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How I usually perform…

 

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…but that night, I was like this.

Of course, this story is proof that I’m really an awful person. Listen to me: I’m being horrible to people who are wonderful, who were actually looking after me, and only have my best interests at heart. They care. They don’t like seeing me hurt. In Sarah’s case, it’s not just the pain I suffer, but also all the slack that she has to pick up if my back is having one of its episodes. My bad back affects everyone around me, and it’s inconsiderate of me to assume it’s just my problem, because when it flares up, then it also confers some of the inconvenience onto everyone else, but usually Sarah.

Having a bad back has very few upsides. It affects work, play, movement, sleep, even sex. It forces me to exhale noisily when I get out of a chair, a bath, a bed, a car, or from any other position other than standing up. I’m sure people notice the massive “UHHHHHH!” and “AHHHHH!” noises I make whenever I rise from sitting.  I sound like an elephant seal having an orgasm.

The only upside I can think of from having a bad back is the time I saw a Doctor about it, and instead of the usual bland advice about exercises and bending the knees when I pick something up, she just briskly wrote out a prescription for Diazepam and Tramodol, and instructed me to take them both for a week. And for a week it was, like, hello marshmallow world!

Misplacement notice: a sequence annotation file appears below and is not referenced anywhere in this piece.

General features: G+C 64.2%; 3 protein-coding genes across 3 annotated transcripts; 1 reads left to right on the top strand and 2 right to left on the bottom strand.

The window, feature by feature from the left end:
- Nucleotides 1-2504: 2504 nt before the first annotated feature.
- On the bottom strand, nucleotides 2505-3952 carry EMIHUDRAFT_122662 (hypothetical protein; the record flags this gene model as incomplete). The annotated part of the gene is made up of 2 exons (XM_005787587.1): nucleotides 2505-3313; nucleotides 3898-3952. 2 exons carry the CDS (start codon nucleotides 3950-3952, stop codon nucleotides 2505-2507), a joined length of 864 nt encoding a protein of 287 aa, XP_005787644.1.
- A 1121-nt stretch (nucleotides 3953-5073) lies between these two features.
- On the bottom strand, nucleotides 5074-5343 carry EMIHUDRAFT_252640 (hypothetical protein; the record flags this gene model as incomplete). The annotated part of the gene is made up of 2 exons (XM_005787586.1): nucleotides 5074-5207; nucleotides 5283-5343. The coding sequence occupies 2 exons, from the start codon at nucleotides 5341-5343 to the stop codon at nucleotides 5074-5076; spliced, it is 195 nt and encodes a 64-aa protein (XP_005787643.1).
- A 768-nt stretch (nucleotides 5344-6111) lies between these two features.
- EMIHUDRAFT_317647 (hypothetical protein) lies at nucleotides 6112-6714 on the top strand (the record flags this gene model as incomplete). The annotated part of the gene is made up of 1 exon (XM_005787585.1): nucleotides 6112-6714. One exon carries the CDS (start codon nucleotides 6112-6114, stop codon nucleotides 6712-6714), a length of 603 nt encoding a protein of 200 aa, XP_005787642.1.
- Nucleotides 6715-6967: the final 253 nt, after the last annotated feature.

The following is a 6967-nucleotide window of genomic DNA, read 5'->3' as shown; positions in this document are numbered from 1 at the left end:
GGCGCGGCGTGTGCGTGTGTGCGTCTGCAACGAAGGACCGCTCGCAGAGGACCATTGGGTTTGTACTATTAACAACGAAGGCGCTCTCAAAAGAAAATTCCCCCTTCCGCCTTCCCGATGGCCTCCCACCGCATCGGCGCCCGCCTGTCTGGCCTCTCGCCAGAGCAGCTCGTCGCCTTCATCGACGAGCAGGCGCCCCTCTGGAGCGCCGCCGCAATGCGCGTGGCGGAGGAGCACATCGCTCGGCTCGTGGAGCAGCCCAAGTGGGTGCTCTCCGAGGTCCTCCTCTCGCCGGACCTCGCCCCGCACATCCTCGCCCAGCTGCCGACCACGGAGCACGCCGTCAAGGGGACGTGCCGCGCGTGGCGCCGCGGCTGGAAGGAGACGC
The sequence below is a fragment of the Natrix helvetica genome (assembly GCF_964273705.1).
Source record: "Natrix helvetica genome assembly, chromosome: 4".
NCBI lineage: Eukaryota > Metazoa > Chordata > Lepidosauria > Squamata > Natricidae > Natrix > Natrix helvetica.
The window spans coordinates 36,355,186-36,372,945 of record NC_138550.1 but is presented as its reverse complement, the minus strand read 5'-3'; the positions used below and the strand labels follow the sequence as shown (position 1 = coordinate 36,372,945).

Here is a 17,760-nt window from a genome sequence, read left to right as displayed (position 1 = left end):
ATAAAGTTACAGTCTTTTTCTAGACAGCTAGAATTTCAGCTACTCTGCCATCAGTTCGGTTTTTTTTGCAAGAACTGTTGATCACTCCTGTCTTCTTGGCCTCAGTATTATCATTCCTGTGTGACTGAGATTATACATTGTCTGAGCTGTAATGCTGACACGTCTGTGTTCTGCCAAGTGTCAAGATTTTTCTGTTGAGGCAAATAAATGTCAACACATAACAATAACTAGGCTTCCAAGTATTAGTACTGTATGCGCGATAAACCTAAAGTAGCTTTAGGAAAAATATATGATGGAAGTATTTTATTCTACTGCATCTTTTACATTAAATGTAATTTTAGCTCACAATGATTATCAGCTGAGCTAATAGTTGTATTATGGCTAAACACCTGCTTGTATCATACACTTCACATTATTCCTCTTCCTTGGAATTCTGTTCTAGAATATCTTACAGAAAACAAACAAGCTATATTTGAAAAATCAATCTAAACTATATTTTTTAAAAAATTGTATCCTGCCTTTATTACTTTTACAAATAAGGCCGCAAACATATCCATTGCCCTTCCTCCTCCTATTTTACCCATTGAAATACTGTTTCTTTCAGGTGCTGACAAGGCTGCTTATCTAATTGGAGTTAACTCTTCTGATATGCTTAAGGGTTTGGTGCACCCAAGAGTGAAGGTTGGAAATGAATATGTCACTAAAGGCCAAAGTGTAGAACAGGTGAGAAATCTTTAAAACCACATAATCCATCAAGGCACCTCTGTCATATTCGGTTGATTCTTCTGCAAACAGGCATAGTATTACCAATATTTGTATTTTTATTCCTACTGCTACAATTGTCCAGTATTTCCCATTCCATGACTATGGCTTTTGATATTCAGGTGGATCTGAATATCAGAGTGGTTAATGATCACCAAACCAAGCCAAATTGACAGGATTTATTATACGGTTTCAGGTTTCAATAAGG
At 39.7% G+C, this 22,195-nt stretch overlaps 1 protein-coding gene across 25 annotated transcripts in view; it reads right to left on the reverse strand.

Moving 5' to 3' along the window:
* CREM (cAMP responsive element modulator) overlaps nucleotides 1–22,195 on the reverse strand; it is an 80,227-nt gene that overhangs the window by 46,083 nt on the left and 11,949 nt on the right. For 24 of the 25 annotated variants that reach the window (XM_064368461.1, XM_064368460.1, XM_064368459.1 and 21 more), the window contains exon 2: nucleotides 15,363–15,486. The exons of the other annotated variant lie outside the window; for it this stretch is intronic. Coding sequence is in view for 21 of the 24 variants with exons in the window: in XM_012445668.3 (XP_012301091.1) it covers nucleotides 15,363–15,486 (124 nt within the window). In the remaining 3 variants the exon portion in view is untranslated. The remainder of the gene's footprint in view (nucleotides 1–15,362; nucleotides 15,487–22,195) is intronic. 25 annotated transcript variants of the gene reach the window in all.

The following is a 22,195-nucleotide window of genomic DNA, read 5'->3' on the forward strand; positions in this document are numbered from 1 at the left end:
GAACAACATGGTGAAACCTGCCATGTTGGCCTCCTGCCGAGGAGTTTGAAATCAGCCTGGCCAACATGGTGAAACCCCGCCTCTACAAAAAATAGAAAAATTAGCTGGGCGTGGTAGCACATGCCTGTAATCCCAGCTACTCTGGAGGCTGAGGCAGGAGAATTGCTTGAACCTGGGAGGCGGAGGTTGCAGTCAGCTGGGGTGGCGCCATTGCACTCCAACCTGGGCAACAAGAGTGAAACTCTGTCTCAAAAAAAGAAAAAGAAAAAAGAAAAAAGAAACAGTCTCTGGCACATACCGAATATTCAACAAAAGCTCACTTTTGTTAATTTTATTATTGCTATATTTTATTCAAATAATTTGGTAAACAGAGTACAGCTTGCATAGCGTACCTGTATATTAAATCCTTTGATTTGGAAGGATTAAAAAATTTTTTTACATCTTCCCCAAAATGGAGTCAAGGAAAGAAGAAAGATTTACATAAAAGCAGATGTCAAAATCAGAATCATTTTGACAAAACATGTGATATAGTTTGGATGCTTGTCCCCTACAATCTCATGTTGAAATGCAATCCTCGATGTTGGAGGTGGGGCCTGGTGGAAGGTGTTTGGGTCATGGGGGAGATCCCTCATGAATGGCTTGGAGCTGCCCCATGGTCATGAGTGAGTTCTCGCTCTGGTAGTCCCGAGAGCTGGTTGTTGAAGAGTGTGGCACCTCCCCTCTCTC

For that week, I existed in a weird fug. It was like being a student again. I was signed off work, and I had nothing better to do. Sarah was still at home looking after Alice, so I had oodles of spare time on my hands. So I wrote and recorded music for a week. But what music. Weird, disjointed music that seemed to be all pillowy, and dark/weird, but I kinda liked it. I’ve tried many times since to get that same wooziness in my recordings, but to no avail – at least, not without sounding contrived.

Here is an example of my music from that week:

 

OK, so why am I whinging about this on here? What has this got to do with parenting? Well… everything.

I can’t be there like I normally can. I can’t get things for her. I can’t lift heavy items. I can’t rush to comfort her. I can’t bend down to talk to her on her level, I just loom, or glare at her from my position on the floor. To be honest, I don’t like being the incapacitated parent with a ‘health issue’. I don’t want my kid to see me lying around being feeble. I should be active and prancing about, and ready to pick her up and throw her into the air. I should be fixing things and being capable, not incapable. Trouble is, she’s now nearly eight years old, she can look after herself more, and I was never that kind of throwing-kids-around parent anyway.